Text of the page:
My university degree was in a very general topic which clearly wasn’t going to lead anywhere, but I still did it anyway because it was something I enjoyed. Plus I didn’t have my shit together and I didn’t know what I wanted to do with my life, and I STILL DON’T. It’s caused me untold hours of anxiety and stress and arguments and self-hatred but I’ve just had to accept that I’m just not one of those people who immediately knows that they want to be an actor or a lawyer or a teacher. I’m a jack of all trades, master of none. Ah well.

    Even though I’ve gone back to college to study counselling, I’m still not 100% that it’s something I’m going to be doing long term. I’m indecisive, unsure of myself and it’s genuinely a scary prospect that I need to find an occupation that I will enjoy for the rest of my working life. I don’t want to settle, but I don’t know what I want either. It’s taken me years to realise that lots of people feel this way too!

    The worst thing is comparing myself to other people who appear to have their lives sorted. Good for them but that just ain’t me. Facebook is fabulous at making you feel good about yourself isn’t it?! Just remember that people who appear sorted often aren’t.

    Fuck it. Let’s start a colony that has LOTR, Harry Potter and GoT as its basis.

    • Yay, I’m so glad! I kept double guessing whether I actually wanted to post this, even up to the minute before it was going live. It feel weird posting about personal stuff sometimes and I’m never sure whether it will be interesting to others, but I figured a lot of people might relate to this one! Ahh, two steps ahead of me I see, this is why you’re awesome. 😉 Smeagol didn’t tell me about the tequila, must remember to mention it next time I see him.

      English is one of those tricky subjects that can be tough to pitch in an interview (or so people keep telling me) and it is difficult because there’s not set career path that follows! People don’t say that about psychology because it can be ‘applied to so many areas’. But in a way I feel I’m faced with the same problem BECAUSE it can be applied to so many areas but not a specific job path, it’s like, where do I start?!?!

      Ahh yes the self-hatred, I expect I’ll go through that stage and some point too, you wait and see. *Whispers* I don’t have my shit together either. Does anyone?

      I think the fact that you’ve gone back to education to try counselling is really inspiring! I know it may not seem like it to you, but I think it’s a huge positive step. Even if you decide it’s too harrowing for the long term or doesn’t suit you, just think of it as another thing to check off the ‘I don’t want to do’ list, which means you’re much closer to finding what you want to do!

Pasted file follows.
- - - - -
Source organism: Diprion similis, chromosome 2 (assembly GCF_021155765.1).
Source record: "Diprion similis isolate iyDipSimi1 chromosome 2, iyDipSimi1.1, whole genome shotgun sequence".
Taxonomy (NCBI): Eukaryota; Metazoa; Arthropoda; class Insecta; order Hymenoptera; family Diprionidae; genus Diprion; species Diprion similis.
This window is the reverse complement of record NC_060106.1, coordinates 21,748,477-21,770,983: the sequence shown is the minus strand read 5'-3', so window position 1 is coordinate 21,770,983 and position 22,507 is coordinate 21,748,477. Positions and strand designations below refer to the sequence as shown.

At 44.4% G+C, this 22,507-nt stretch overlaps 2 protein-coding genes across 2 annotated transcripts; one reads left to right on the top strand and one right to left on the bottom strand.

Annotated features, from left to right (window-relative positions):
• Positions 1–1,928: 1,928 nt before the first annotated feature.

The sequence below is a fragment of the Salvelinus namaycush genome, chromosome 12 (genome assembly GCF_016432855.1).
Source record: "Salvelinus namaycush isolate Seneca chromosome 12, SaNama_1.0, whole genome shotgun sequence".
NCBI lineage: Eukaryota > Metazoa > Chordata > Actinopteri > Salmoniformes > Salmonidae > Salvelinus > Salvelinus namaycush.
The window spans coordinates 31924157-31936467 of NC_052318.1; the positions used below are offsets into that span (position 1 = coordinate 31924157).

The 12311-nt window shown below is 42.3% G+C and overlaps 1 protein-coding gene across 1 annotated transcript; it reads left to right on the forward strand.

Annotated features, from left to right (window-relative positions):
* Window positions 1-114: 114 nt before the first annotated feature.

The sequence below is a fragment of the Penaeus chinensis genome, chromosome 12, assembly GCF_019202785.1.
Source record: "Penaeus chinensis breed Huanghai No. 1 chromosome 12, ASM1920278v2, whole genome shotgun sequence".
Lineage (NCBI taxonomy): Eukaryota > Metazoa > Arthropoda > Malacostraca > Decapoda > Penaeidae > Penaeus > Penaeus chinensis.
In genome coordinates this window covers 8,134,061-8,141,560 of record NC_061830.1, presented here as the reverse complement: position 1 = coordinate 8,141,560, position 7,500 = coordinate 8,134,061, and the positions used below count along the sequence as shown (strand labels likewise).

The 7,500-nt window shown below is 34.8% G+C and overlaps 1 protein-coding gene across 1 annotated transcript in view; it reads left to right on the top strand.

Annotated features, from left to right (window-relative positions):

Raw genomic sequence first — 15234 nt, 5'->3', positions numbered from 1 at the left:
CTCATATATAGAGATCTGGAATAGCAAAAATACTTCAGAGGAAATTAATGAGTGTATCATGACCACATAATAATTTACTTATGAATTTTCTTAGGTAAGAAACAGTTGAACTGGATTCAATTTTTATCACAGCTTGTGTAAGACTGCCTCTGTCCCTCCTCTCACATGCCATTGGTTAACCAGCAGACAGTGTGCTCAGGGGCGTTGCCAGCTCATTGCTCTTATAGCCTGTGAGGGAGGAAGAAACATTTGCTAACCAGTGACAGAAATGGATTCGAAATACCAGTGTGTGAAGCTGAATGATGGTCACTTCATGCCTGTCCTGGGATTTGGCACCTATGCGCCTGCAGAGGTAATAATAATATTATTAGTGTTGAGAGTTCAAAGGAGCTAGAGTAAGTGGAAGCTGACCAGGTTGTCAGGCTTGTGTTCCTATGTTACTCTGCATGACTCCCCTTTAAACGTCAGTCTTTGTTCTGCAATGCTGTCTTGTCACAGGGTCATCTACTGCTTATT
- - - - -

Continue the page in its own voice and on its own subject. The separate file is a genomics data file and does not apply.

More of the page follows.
Ahh, I feel ya, I’m totally guilty of doing that and it makes you feel AWFUL. But not doing it is easier said than done. And yes, Facebook is brilliant for that you’re so right.

      Heck yeah! I’m your gal.

  22. Everyone who has said don’t worry about it is right. I didn’t end up in a degree related job, even after hanging around for a fourth year and doing a masters. For a decade or so, I’d always said I was going to be a teacher….got to the PGCE interview at the end of masters year and had an epiphany: I loved my subject, but didn’t really like kids that much. As I sat and looked at the people in the group around me I realised I wasn’t in the right place, so I left mid-session.

    I’ve ended up going into the industry that I had a part time role in to fund my masters (property management) and it uses all sorts of skills I picked up in my academic studies: research, document writing, analysis, psychology!!! (I manage large teams so dealing with people, understanding behaviour and motivations can be v helpful) I wouldn’t be good at one without the other… Experience and applied academic skills work hand in hand.

    I have a lot of respect for people who stick to their subject and work to get into industries…my sister temped for over a year at a job centre, post degree, whilst she looked for the right design role to match her degree. I also respect those with plans, without them and most things in between. I believe that as long as you’re doing something, anything, then you’re doing the right thing. Doing nothing is the only poor choice.

    I think middle-earth party planning sounds a good career, I’ll bet those Rohirin rider blokes can sink some ale and blast the karaoke. And if that fails, use your time turner to go back and try something else 😉

    • That’s really interesting that your job didn’t end up being degree related and that your part time job turned into a full-time one! It’s great that you found something you could apply your skills to that many people probably hadn’t thought of! I’m not dead set on getting a job related to psychology either, I just want to end up (if possible) doing something I enjoy. But I know a lot of people don’t end up with that luxary!

      I think so many people who aren’t sure what they want to do consider teaching at some point, but it’s a job you need to have a real passion for because it’s a lot of hard work, even if you do get long holidays. It certainly wouldn’t be right for me! I think it’s great that you were smart enough to realize you weren’t in the right place and to move on to something else.

      I completely agree with you! It doesn’t matter what you do or how you do it, as long as you’re doing something. That’s a great way of putting it. 🙂

      Hahaa, middle-earth part planning, brilliant! I would so rock at that. Seriously lol’ing at my laptop right now!